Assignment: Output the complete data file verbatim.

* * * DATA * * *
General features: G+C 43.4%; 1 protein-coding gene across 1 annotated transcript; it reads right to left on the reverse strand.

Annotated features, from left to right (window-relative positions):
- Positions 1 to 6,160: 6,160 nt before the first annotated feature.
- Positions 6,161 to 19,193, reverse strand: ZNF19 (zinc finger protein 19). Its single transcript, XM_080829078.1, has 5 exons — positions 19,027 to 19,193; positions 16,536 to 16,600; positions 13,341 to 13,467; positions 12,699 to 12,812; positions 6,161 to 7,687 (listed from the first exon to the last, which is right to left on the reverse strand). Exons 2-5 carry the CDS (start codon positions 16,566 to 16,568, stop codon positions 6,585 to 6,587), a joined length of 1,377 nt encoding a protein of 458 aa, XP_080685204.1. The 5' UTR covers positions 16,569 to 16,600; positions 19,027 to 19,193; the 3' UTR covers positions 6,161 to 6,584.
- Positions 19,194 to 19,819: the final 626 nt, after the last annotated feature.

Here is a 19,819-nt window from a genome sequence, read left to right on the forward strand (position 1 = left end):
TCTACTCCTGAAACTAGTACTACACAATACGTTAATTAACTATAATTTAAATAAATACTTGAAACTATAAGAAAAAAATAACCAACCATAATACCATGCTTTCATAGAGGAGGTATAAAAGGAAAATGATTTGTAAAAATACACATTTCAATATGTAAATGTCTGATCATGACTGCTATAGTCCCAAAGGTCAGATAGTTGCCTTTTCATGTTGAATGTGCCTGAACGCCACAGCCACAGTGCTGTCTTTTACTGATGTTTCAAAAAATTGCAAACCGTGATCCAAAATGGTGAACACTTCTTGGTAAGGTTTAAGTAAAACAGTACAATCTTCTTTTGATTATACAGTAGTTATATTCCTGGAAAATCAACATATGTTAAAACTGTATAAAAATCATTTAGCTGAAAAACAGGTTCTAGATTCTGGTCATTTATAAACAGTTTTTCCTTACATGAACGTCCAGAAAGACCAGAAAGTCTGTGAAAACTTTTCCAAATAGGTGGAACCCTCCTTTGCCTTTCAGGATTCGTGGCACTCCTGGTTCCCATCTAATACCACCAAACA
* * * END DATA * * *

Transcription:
General features: G+C 43.4%; 1 protein-coding gene across 1 annotated transcript; it reads right to left on the reverse strand.

Annotated features, from left to right (window-relative positions):
- Positions 1 to 6,160: 6,160 nt before the first annotated feature.
- Positions 6,161 to 19,193, reverse strand: ZNF19 (zinc finger protein 19). Its single transcript, XM_080829078.1, has 5 exons — positions 19,027 to 19,193; positions 16,536 to 16,600; positions 13,341 to 13,467; positions 12,699 to 12,812; positions 6,161 to 7,687 (listed from the first exon to the last, which is right to left on the reverse strand). Exons 2-5 carry the CDS (start codon positions 16,566 to 16,568, stop codon positions 6,585 to 6,587), a joined length of 1,377 nt encoding a protein of 458 aa, XP_080685204.1. The 5' UTR covers positions 16,569 to 16,600; positions 19,027 to 19,193; the 3' UTR covers positions 6,161 to 6,584.
- Positions 19,194 to 19,819: the final 626 nt, after the last annotated feature.

Here is a 19,819-nt window from a genome sequence, read left to right on the forward strand (position 1 = left end):
TCTACTCCTGAAACTAGTACTACACAATACGTTAATTAACTATAATTTAAATAAATACTTGAAACTATAAGAAAAAAATAACCAACCATAATACCATGCTTTCATAGAGGAGGTATAAAAGGAAAATGATTTGTAAAAATACACATTTCAATATGTAAATGTCTGATCATGACTGCTATAGTCCCAAAGGTCAGATAGTTGCCTTTTCATGTTGAATGTGCCTGAACGCCACAGCCACAGTGCTGTCTTTTACTGATGTTTCAAAAAATTGCAAACCGTGATCCAAAATGGTGAACACTTCTTGGTAAGGTTTAAGTAAAACAGTACAATCTTCTTTTGATTATACAGTAGTTATATTCCTGGAAAATCAACATATGTTAAAACTGTATAAAAATCATTTAGCTGAAAAACAGGTTCTAGATTCTGGTCATTTATAAACAGTTTTTCCTTACATGAACGTCCAGAAAGACCAGAAAGTCTGTGAAAACTTTTCCAAATAGGTGGAACCCTCCTTTGCCTTTCAGGATTCGTGGCACTCCTGGTTCCCATCTAATACCACCAAACA